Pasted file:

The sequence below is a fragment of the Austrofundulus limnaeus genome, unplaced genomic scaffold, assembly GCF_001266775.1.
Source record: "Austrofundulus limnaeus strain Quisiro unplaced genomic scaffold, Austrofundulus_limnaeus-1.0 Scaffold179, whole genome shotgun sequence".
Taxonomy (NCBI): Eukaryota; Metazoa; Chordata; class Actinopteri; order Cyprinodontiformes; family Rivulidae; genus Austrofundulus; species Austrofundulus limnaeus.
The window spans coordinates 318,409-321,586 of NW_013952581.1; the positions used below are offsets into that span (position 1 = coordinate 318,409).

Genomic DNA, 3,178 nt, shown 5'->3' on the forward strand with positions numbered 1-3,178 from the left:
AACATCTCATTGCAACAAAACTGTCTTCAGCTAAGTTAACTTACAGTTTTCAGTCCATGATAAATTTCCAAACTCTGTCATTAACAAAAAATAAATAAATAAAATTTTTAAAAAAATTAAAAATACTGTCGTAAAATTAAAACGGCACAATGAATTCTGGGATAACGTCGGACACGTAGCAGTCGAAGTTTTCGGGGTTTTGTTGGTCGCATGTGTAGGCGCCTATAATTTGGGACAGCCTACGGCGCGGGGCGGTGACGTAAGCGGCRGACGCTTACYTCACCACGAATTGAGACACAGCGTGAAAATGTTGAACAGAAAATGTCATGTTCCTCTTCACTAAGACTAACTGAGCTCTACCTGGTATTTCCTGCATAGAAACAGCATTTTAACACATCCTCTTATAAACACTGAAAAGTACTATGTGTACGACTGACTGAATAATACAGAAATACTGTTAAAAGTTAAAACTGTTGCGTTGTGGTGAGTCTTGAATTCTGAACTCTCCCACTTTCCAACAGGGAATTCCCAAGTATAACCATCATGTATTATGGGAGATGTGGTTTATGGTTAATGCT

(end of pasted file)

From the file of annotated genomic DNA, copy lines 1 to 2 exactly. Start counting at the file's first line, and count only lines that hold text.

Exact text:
The sequence below is a fragment of the Austrofundulus limnaeus genome, unplaced genomic scaffold, assembly GCF_001266775.1.
Source record: "Austrofundulus limnaeus strain Quisiro unplaced genomic scaffold, Austrofundulus_limnaeus-1.0 Scaffold179, whole genome shotgun sequence".